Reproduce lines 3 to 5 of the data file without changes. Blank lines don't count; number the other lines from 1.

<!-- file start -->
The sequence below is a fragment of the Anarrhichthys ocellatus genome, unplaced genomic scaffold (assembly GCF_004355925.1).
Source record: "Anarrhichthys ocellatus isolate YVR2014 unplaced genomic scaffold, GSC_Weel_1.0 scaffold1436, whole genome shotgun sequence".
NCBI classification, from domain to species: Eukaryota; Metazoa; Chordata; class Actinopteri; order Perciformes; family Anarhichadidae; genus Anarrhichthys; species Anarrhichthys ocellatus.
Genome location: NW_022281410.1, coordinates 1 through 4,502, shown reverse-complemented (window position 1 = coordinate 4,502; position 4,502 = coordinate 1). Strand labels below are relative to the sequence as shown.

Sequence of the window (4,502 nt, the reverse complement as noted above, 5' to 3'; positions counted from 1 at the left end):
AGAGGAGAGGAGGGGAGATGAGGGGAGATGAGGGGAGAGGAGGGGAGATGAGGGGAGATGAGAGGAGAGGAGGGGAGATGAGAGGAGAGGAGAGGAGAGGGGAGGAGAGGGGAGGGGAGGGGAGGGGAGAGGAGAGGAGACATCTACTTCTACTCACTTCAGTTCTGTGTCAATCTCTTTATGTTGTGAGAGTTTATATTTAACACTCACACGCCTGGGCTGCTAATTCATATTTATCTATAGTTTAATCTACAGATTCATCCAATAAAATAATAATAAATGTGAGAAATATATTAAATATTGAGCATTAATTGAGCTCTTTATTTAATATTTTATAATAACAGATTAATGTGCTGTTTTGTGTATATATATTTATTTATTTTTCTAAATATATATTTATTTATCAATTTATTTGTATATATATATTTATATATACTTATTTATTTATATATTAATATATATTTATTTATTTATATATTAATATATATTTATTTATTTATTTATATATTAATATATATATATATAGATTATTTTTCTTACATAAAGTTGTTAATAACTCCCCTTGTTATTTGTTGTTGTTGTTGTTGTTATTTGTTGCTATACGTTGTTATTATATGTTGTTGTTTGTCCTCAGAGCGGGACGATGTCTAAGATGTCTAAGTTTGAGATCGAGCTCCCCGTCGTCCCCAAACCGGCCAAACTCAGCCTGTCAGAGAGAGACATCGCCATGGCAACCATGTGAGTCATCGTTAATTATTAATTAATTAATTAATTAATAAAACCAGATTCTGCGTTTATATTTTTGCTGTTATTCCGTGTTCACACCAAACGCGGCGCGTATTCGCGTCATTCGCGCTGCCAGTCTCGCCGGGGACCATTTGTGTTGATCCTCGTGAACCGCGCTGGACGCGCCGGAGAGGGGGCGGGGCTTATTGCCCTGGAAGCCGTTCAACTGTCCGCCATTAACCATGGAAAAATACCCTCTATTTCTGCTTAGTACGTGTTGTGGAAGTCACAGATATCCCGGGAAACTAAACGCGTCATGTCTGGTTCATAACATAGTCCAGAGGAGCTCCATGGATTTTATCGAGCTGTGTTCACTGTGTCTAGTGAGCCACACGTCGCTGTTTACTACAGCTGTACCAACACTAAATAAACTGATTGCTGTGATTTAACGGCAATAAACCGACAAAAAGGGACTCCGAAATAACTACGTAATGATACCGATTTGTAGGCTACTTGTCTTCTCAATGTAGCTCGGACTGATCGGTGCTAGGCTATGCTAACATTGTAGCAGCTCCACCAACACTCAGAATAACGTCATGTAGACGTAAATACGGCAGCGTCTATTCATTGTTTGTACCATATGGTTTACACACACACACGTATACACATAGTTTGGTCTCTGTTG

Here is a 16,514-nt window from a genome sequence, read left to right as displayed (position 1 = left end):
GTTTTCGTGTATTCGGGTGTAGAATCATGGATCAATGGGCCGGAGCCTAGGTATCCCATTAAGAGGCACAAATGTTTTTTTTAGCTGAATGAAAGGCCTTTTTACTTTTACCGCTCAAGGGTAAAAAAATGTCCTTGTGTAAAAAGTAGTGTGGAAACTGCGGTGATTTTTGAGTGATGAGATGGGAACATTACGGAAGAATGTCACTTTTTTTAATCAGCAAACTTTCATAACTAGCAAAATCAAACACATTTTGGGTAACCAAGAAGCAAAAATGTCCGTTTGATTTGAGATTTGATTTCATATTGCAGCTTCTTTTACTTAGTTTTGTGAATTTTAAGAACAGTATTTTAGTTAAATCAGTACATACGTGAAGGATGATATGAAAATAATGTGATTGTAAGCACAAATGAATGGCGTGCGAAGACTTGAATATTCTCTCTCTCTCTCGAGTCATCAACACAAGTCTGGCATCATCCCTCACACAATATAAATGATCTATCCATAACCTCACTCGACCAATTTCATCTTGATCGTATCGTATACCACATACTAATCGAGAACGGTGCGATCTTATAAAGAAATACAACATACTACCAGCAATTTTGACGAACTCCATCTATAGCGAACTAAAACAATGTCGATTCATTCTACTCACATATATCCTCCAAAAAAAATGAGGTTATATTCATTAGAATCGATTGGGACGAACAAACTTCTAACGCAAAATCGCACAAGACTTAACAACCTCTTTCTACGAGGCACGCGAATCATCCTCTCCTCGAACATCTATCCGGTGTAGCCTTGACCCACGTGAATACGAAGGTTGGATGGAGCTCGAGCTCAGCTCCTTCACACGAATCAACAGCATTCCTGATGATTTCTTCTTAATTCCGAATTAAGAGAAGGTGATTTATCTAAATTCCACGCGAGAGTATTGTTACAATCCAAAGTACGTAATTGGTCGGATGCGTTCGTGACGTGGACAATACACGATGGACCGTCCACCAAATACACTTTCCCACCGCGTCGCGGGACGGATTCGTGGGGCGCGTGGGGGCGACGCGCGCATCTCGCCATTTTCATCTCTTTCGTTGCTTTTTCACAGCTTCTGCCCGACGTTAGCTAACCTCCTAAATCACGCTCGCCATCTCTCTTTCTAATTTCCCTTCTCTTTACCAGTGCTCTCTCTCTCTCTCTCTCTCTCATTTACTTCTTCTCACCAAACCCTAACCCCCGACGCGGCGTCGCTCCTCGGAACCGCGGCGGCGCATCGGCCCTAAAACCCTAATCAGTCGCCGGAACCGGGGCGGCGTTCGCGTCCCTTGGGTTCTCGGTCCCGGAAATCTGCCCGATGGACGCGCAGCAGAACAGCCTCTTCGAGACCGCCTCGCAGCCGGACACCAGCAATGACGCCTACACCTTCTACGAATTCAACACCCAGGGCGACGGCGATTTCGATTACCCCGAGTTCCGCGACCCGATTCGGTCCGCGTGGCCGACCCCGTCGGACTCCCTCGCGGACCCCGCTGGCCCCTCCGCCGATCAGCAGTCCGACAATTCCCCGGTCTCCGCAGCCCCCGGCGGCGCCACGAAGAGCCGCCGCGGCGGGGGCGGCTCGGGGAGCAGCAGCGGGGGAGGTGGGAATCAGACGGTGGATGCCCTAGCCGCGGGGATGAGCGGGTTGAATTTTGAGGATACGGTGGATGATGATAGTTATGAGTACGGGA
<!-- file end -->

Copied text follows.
NCBI classification, from domain to species: Eukaryota; Metazoa; Chordata; class Actinopteri; order Perciformes; family Anarhichadidae; genus Anarrhichthys; species Anarrhichthys ocellatus.
Genome location: NW_022281410.1, coordinates 1 through 4,502, shown reverse-complemented (window position 1 = coordinate 4,502; position 4,502 = coordinate 1). Strand labels below are relative to the sequence as shown.

Sequence of the window (4,502 nt, the reverse complement as noted above, 5' to 3'; positions counted from 1 at the left end):